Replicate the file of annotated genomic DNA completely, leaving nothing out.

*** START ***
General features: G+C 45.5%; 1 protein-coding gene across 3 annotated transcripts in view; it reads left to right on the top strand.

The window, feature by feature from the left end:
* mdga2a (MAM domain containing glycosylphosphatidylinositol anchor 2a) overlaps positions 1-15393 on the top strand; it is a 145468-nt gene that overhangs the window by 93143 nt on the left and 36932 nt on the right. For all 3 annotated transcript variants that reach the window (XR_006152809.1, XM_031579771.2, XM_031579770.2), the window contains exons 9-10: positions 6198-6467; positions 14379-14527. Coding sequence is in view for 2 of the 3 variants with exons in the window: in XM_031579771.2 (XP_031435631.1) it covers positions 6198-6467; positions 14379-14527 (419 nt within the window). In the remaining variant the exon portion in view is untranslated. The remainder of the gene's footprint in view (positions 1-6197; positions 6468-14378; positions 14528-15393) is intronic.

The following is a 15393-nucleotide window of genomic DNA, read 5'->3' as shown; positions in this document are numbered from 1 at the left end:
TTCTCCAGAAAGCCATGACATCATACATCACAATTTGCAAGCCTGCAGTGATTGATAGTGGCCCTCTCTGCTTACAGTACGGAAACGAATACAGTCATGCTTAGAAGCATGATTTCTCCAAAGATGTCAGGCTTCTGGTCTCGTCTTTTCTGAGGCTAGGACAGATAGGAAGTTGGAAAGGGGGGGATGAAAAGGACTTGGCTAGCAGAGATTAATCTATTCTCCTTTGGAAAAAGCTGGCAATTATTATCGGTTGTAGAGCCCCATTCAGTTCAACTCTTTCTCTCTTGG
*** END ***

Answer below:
General features: G+C 45.5%; 1 protein-coding gene across 3 annotated transcripts in view; it reads left to right on the top strand.

The window, feature by feature from the left end:
* mdga2a (MAM domain containing glycosylphosphatidylinositol anchor 2a) overlaps positions 1-15393 on the top strand; it is a 145468-nt gene that overhangs the window by 93143 nt on the left and 36932 nt on the right. For all 3 annotated transcript variants that reach the window (XR_006152809.1, XM_031579771.2, XM_031579770.2), the window contains exons 9-10: positions 6198-6467; positions 14379-14527. Coding sequence is in view for 2 of the 3 variants with exons in the window: in XM_031579771.2 (XP_031435631.1) it covers positions 6198-6467; positions 14379-14527 (419 nt within the window). In the remaining variant the exon portion in view is untranslated. The remainder of the gene's footprint in view (positions 1-6197; positions 6468-14378; positions 14528-15393) is intronic.

The following is a 15393-nucleotide window of genomic DNA, read 5'->3' as shown; positions in this document are numbered from 1 at the left end:
TTCTCCAGAAAGCCATGACATCATACATCACAATTTGCAAGCCTGCAGTGATTGATAGTGGCCCTCTCTGCTTACAGTACGGAAACGAATACAGTCATGCTTAGAAGCATGATTTCTCCAAAGATGTCAGGCTTCTGGTCTCGTCTTTTCTGAGGCTAGGACAGATAGGAAGTTGGAAAGGGGGGGATGAAAAGGACTTGGCTAGCAGAGATTAATCTATTCTCCTTTGGAAAAAGCTGGCAATTATTATCGGTTGTAGAGCCCCATTCAGTTCAACTCTTTCTCTCTTGG